Every house has a story. Commission your House history research from an experienced professional historian with an international reputation and 30 years’ experience. Ian is able to cover all periods of house history. Projects have included a medieval deer park and its buildings, 16th-18th century cottages, an 18th-century coaching inn, a Georgian shipbuilder’s house, a Victorian villa and a 1920s cottage built for a famous writer.
A House History can add to the interest and enjoyment of living in your home. It can also make a very special present for a family member. Two types of house history report are available (prices cover projects in Sussex, Hampshire and Surrey):
House History Starter Report – £650
The work will include research in a record office using original sources, as well as online research. The Starter Report will be inkjet-printed on good quality paper, and will be presented in a springback folder. The Report will normally be delivered to you two weeks after the date of commissioning. If you would like Ian to undertake more research, this Report can be used as the basis for an in-depth House History Report (covers projects in Sussex, Hampshire and Surrey).
A date for the construction of your house (this may have to be an approximate date, depending on the age of the building and the nature of the available sources).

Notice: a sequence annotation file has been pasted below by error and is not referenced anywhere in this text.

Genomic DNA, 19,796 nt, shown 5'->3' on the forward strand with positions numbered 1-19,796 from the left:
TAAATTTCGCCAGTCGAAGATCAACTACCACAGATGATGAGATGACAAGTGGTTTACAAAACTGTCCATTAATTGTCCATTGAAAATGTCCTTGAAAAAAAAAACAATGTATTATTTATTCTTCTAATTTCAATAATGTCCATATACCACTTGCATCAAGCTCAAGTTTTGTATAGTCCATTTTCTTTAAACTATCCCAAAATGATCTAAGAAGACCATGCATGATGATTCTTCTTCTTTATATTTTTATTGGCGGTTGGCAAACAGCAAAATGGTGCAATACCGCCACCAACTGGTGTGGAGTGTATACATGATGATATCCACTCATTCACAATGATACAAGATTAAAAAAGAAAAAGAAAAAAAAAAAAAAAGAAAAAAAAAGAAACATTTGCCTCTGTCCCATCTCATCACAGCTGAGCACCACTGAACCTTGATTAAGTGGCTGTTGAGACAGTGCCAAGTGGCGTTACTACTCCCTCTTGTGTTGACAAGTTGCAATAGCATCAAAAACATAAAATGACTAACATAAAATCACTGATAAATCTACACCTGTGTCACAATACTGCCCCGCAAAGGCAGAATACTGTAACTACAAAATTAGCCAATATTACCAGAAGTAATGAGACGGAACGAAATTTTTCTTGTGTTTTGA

A timeline for the house
A listing of earlier occupants, based on sources (where applicable) such as the 1841-1911 Censuses, local street directories, rate books, the Land Tax, Tithe Map and others
Copies of a selection of maps and historic photographs, where available
A summary history of the immediate locality
Pointers for future research
List of sources
House History In-Depth Report – prices from £975*
Your Report will contain an in-depth investigation of the history of your house, illustrated with photographs, maps and other images. What can be written about the history of a house and its occupants is subject to the nature of the available sources, but many properties in Britain are reasonably well-documented and some places come with a great deal of evidence. Ian writes each House History Report in the same way that he would write a small-scale book. To give you an idea of what your Report might contain, the major sections would normally include: